This week’s new offerings from Ingolstadt and the Petuelring are both in their way equally disgusting, each vying with one another to out-pummel and preen, their decadence only matched by a barrenness of spirit as depthless as it is vain. But confronted by a seemingly unending series of vulgar behemoths to emerge from their rocking cradles to slouch towards Bethlehem, where is the hapless commentator to turn?

Is ‘the ceremony of innocence’ drowned or merely drowning? Do we, horrifying as it seems, by mere mention of these heaving monstrosities in some way dignify them? It’s an appalling thought so let us therefore turn our horrified gaze away and Continue reading “Second Coming”

Lighting Out For the Territories

Sometimes it’s hard to ask for directions. The latest in a torrent of PSA news stories looks at to the carmaker’s underperforming DS brand, which has some troubling news to impart.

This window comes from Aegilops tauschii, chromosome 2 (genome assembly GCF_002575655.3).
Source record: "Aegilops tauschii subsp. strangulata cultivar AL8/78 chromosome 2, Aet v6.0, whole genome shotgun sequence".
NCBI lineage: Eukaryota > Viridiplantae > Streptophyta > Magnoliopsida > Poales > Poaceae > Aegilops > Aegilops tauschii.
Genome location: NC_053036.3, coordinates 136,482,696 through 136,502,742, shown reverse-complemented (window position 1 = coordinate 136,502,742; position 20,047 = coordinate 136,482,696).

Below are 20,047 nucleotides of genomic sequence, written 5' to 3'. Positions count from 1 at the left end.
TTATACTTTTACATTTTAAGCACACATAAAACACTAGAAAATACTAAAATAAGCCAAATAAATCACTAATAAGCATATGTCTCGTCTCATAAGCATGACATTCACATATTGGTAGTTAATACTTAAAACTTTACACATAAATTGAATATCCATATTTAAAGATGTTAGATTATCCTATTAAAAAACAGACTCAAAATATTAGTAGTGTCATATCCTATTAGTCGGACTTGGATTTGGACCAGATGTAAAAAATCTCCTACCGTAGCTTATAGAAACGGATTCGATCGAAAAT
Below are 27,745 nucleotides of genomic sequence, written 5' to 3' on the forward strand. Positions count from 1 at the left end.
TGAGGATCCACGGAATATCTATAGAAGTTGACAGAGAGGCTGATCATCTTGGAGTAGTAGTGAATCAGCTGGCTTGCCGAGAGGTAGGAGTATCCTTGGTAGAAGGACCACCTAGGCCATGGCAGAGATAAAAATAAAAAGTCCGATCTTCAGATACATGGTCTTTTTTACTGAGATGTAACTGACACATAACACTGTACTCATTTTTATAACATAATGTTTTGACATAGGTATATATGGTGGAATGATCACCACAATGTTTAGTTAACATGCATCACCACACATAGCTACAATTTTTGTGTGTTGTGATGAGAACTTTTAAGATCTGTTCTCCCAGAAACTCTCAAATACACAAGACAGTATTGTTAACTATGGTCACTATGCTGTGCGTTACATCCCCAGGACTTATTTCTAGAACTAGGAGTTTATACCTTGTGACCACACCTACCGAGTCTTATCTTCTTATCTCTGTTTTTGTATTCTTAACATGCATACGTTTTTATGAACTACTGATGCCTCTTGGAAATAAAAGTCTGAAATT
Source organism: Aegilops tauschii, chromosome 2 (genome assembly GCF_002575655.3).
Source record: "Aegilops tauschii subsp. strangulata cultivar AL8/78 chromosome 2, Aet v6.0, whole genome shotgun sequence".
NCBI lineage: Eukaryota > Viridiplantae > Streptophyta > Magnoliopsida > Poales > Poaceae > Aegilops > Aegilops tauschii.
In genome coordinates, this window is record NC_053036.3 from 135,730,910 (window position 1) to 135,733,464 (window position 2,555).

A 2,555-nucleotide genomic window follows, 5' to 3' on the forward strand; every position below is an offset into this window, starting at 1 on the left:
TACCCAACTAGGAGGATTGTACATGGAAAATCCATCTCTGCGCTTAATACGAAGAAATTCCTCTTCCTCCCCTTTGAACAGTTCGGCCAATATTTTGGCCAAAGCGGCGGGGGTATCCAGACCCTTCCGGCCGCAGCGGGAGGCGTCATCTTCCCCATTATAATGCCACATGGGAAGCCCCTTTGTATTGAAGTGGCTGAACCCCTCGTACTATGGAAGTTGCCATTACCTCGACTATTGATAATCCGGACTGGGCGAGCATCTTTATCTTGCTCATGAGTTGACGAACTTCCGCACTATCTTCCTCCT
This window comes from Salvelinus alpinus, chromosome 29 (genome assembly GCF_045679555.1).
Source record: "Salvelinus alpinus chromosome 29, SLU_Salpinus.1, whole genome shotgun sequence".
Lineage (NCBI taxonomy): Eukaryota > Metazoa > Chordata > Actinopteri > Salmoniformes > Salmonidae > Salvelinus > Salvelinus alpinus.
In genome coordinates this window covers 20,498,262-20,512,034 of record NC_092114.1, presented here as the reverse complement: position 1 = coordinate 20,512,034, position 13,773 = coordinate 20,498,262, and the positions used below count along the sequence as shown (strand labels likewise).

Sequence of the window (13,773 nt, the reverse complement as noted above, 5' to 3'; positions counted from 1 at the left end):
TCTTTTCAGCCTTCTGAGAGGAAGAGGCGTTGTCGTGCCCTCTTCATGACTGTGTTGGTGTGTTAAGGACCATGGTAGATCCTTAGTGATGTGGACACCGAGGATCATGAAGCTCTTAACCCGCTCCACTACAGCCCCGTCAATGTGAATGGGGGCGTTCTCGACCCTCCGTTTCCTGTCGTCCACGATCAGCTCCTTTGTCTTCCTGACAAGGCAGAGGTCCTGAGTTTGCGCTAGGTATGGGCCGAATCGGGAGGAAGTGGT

Image credit: (c) DS Automobiles

Earlier this week, Autocar reported that PSA’s prestige DS brand has discontinued both the slow-selling DS4 and even slower selling DS5 models. With combined sales of 17,484 for both car lines last year (a mere 5738 of which were the larger DS5), few will mourn their passing. However, should this fill you with a hitherto unrequited urge to Continue reading “Lighting Out For the Territories”

Tea With the Ayatollah

PSA’s close links with Iran may have placed Carlos Tavares in an invidious position regarding his North American plans. We investigate.

Image credit: motorpage